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This street could win awards for derelict cars

I’ll wager not too many of you have been down to the far end of Canvarco Rd., unless you were trying to find a way to loop around the back of what was the Leaside Industrial Area, now the Leaside Business Park, or trying to find the offices of Urban Garden at 25 Canvarco.

The street name comes from Canada Varnish Limited, started in 1924, an original occupant of the street. Forty-something years ago you could still hear the carillon from Canada Varnish several times a day. Now it is gone, as is its carillon, but a variety of businesses carry on.

At the dead end of the street, Urban Garden is a tenant, having moved here in 2007 for more space. Their surroundings are scruffy, but their office is modern and clean. Their clients are condos or commercial buildings, with some residential. Stanley, the friendly wire-haired dog, gives the office added character.

Most properties and businesses on the south side of the street could win awards for the number of derelict cars, piles of tires, disposal bins and odd bits of old industrial equipment on their properties. (I saw an old fire department pump No. 2 Ford truck sharing space with a Lincoln arc welder, a cement mixer, a Bobcat, a Case uniloader and a slew of filing cabinets among many other treasures.) The exception to this mess is the rear entrance to All Canadian Self-Storage, which is as clean and swept as its Laird frontage.

Another south-side exception is the business of Aris Auto, operating out of a Quonset hut. Aris Stathakos describes himself as an alignment guy, specializing in suspensions and front ends. He’s been in business for 30 years, but here for the last eight years only. People who need his skills find him. There are no big signs out front.

The businesses on the north side of the street have their street-side addresses, but there are also several unnamed roads leading into what was the Canada Varnish complex with many buildings in various states of disrepair.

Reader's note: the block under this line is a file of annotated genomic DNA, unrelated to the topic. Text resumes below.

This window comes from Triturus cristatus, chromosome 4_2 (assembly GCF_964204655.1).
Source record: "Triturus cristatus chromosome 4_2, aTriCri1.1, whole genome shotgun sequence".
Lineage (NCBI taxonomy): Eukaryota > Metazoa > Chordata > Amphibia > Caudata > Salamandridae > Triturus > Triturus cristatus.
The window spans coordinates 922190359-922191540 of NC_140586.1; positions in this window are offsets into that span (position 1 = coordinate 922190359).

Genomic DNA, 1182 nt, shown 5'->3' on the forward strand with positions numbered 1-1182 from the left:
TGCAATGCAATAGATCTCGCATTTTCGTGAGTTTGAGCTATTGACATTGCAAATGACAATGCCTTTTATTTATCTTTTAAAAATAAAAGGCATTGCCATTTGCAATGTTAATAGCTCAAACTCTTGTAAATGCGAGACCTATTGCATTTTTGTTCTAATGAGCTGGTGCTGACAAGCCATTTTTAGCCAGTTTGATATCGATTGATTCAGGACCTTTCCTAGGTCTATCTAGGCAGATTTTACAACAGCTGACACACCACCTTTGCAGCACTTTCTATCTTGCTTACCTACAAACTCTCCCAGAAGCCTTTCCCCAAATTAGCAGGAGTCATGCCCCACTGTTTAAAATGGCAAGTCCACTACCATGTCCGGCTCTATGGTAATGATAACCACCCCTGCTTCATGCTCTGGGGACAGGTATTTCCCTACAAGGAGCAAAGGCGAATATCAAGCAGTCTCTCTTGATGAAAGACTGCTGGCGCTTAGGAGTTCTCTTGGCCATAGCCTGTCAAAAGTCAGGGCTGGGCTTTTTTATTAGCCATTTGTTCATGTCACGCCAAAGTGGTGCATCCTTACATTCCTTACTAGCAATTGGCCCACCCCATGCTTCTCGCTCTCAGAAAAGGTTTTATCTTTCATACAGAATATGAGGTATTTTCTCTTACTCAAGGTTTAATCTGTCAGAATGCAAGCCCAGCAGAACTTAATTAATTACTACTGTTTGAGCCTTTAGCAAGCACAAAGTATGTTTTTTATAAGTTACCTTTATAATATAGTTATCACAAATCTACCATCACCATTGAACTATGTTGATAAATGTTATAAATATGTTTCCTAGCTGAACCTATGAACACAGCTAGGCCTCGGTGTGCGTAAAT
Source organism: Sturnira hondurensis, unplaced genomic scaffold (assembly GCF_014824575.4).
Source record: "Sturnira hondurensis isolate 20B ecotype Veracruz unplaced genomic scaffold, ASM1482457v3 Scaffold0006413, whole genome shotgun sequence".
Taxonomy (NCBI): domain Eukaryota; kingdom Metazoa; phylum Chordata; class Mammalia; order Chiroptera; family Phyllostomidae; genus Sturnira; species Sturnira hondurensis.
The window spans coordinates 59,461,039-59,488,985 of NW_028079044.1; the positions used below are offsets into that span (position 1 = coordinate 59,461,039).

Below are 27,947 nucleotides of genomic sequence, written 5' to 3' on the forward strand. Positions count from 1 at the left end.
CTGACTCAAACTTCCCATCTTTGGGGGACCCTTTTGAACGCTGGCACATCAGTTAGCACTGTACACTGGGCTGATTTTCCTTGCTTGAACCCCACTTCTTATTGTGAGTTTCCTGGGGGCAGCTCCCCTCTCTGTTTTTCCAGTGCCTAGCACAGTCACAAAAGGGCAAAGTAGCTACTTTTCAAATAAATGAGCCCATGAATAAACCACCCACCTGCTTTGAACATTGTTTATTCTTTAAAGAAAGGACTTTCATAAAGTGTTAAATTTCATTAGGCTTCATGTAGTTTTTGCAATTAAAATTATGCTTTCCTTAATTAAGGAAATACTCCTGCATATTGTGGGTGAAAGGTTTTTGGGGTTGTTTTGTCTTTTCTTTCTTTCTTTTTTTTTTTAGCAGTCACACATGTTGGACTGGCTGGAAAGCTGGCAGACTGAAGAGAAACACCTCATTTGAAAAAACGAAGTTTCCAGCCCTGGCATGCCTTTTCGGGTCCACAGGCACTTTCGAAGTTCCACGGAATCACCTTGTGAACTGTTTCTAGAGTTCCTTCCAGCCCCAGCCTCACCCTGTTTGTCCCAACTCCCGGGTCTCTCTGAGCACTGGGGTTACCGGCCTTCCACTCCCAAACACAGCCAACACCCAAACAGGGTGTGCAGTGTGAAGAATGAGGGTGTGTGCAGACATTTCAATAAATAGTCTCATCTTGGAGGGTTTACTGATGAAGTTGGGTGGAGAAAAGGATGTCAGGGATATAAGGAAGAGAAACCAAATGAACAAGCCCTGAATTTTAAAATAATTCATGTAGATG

On one building there is a new garage door, with a sign saying Rushforth Electric. I had wondered where they had gone when the house on Randolph, which had their business in the basement, was sold.

The only advertising sign you’ll see at the Laird/Canvarco intersection is one for Ironman. A letter on his door states that he’ll welcome visitors on Saturdays, or before 9 a.m. on weekdays. The letter, dated December/12, says that he’s been in business for 31 years, is proud that his grandfather and father taught him the trade, and he’s proud of his Greek heritage. Another sign outside says, “All welding repairs done on site. Disposal bins.”

I was on Canvarco on the search for a kayak business, because of the kayak displayed at Andy Elder’s Grilltime. Found it, and got to talk with Mike Fekete of Kayak Sport Canada, who said the business moved here 10 years ago after operating out of his garage for years. He found the location while riding around on his bike. As he said, “Paddlers don’t like fancy” and this location certainly fits the bill. His specialty now is repairing, but with his son, Dav Nemethy-Fekete, they also sell kayaks, canoes, stand up paddleboards, paddles and other equipment.

Mike told me that the four-man crew he was on from the Island Canoe Club won the Canadian Championship in Welland in 1979, with a record that stood for 10 years. What he didn’t tell me was that he is a certified sprint kayak/canoe coach, physical therapist, rehab specialist, strength and conditioning specialist and personal trainer, who studied in Hungary and Canada.